Thanks to PIXELHEART for the review code
Title: Ganryu 2: Hakuma Kojiro
System: Nintendo Switch (eShop)
Release Date: 04/22/2022
We previously looked at Andro Dunos II, another recent game based of an old NeoGeo Visco IP, and that was a damn fun game, being a great retro throwback that manages to be faithful despite a few minor gripes.
Little did I know that another Visco game would have a sequel shortly after, with this game being Ganryu, an action platformer from the late 90s. Taking place after the original game, you take control of a samurai, who sets out on a grand quest to defeat a vengeful nemesis, traveling across the region of Japan to stop the forces of demons in his way! There’s brief dialogue between boss encounters, and a small amount of in-game cutscenes, but otherwise the story doesn’t mean much, nor will you miss out if this is your first foray with Ganryu like it was for me.
Andro Dunos II stuck to replicating the feel of a Neo Geo game, and went overboard in the presentation to try and do so, which I thought was pretty neat! However, I have to give the presentational edge to Ganryu 2, at least to an extent; Ganryu 2 keeps a sprite based visual style, but it doesn’t look much like the original at all, as everything has been vastly improved, and the font and a lot of the UI aspects also don’t attempt to match the nature of an arcade game, rather going for a more modern look. Considering how the original Ganryu looked very barebones for a Neo Geo game, this feels much closer to what the original game should have been.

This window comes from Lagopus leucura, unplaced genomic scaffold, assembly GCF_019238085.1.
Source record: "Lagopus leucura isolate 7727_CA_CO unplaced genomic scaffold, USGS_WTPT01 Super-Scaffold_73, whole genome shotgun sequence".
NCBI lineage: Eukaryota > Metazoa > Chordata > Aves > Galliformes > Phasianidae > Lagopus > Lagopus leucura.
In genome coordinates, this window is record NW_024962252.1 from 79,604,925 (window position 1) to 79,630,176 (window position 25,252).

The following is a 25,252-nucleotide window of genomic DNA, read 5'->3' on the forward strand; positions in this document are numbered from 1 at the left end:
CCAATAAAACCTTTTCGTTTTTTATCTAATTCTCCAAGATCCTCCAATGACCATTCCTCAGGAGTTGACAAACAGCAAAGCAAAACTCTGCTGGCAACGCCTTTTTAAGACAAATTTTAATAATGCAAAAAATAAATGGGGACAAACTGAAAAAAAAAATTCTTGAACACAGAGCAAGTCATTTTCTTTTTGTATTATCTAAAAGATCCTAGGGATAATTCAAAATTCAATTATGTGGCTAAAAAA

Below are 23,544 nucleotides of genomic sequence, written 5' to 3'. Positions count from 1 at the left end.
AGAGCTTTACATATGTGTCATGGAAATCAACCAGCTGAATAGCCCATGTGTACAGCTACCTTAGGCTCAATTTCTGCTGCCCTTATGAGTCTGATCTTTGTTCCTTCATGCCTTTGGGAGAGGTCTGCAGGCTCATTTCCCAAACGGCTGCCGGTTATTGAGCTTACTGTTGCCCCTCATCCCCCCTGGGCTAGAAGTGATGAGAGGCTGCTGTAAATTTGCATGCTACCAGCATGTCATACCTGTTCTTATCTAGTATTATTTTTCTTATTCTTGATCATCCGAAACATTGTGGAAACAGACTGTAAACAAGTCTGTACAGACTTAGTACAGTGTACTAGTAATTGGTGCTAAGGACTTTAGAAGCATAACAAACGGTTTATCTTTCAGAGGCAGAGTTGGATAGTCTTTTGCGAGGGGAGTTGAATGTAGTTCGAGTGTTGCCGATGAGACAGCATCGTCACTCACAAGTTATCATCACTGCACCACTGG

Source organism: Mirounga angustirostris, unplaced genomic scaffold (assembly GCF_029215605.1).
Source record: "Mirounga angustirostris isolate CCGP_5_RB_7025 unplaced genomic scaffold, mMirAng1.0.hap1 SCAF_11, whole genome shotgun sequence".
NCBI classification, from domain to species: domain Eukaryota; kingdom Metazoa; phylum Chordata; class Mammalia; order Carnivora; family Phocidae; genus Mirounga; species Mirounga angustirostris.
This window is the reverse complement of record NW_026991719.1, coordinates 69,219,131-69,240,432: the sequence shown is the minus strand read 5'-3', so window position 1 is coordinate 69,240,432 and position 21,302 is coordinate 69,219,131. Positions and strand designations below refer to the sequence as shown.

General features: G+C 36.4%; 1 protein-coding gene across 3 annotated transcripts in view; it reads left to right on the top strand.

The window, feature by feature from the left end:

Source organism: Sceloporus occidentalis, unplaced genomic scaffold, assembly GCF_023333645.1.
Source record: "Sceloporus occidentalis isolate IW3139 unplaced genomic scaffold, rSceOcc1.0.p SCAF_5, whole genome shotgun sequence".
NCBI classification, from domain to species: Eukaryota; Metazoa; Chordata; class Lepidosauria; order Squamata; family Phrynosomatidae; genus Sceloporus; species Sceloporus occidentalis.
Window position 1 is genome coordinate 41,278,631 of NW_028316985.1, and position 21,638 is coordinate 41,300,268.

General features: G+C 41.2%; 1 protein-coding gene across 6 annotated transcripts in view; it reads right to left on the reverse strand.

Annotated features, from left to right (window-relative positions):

Indeed, the sprites here are very well done, and leads Ganryu 2 to stand out as a super great pixel art representation in general. The backgrounds are equally lovely, and if it moved in silky smooth motion, this would be a damn gorgeous game. Unfortunately, here on Switch Ganryu 2 does not look smooth in the slightest, and while it’s definitely better than how it was at launch, this Switch port still has some stuttering issues and doesn’t maintain a consistent framerate at all, impacting not only how it looks, but how it feels and plays in general, so more on that aspect in a bit. Needless to say, the gorgeous art takes a big hit in this regard, even if it still scales nicely to handheld mode.